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Which is better for a transfer switch / generator wiring...

Discussion in 'Electrical Engineering' started by news.valornet.com, Dec 5, 2006.

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  1. Hi,

    I have a transfer switch that switches 10 circuits. It supports 240V and
    has all the even circuits on one wire (black) and the odd circuits on
    another wire (red).

    I do not have any circuits connected to it that are 240V or have a shared
    neutral. So each circuit is 120V with its own dedicated hot and neutral.

    I have a 120V generator only.

    I ran about 80 feet of 10-3 between the power inlet (where the generator
    runs) and the transfer switch and main panel. The inlet is a Nema L14-30R
    so it has 4 conductors, ground, neutral, hot X, and hot Y. My concern is
    that the 10-3 might not have enough gauge to handle the current (up to 30A)
    at this length very well...

    What I have done is this:

    I wired the inlet and transfer switch as if a 240V generator was being used.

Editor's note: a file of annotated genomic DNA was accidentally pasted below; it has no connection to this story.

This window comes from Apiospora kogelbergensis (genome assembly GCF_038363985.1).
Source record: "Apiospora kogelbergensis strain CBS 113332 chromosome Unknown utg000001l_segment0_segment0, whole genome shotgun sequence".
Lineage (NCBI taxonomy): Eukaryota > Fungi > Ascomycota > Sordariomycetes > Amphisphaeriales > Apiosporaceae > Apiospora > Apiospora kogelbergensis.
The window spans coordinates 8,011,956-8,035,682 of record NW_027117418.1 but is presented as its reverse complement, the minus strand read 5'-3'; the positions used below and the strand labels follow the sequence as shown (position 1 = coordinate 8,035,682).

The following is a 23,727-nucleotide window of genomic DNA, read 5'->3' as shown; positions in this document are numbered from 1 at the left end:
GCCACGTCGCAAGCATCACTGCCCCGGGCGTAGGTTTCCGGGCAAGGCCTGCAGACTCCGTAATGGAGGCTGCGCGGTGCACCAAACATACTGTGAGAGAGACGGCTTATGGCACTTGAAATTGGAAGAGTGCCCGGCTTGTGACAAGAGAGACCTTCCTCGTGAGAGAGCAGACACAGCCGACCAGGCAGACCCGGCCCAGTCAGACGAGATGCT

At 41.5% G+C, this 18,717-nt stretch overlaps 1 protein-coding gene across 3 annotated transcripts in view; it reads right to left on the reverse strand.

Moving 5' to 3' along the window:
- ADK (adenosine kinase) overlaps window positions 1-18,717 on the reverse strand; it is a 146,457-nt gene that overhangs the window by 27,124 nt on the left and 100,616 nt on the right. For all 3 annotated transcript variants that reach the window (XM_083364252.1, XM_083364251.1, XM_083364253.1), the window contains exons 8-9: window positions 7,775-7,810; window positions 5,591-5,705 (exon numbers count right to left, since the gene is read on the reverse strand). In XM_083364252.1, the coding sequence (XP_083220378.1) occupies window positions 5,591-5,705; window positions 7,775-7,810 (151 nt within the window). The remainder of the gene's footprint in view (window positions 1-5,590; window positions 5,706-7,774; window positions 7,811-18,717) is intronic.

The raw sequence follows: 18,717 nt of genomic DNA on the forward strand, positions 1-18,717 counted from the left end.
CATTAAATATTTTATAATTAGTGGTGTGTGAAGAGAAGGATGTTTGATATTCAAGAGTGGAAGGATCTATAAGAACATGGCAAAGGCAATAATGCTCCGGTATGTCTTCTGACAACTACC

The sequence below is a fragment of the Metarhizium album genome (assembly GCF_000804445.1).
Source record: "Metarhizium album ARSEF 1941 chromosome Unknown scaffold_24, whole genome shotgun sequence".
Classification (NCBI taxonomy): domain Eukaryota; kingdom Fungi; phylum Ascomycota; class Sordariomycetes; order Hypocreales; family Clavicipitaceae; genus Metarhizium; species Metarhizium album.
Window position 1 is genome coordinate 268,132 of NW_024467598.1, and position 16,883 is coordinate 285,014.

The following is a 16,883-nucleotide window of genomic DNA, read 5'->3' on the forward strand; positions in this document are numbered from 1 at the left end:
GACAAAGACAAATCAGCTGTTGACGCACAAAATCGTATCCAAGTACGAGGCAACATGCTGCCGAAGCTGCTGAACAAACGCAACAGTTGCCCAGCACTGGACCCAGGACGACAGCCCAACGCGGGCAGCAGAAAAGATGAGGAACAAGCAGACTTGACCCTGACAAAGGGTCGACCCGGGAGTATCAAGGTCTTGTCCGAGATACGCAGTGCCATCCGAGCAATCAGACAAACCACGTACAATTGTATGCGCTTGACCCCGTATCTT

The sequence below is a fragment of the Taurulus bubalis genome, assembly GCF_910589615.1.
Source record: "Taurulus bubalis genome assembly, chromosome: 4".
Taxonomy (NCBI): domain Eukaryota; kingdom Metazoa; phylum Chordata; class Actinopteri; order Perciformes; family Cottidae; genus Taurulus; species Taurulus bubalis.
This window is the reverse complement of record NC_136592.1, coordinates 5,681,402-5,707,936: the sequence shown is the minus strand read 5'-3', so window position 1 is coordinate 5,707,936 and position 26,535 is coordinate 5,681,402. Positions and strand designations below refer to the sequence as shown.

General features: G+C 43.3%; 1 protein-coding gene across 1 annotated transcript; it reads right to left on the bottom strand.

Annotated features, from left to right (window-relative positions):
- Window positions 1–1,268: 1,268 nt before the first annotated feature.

The hot X on the inlet goes to 5 circuits, and the hot Y goes to the other 5
    circuits. I wanted the house to be ready for 240V in case someone ever uses
    it that way, but am going to use a 120V generator myself.

    I created a cable to connect my generator L5-30 to the inlet where I
    connected the hot from the generator to both X and Y and the ground to
    ground and neutral to neutral.

    The maximum the generator can provide is 29A @ 120V, so even at max using
    this configuration I am assuming that both the red and black wires in the
    10-3 will share the current at about 14.5A each and the neutral would carry
    the full 29A.

    Is this the best way to do this?

    I could connect the black wire to both sides in the transfer switch and not
    use the red wire at all. This would run 29A through the black and 29A
    through the white neutral. Is there ANY advantage to doing it this way
    instead?

    All comments welcome!!

    Alan
    www.sadevelopment.com
     
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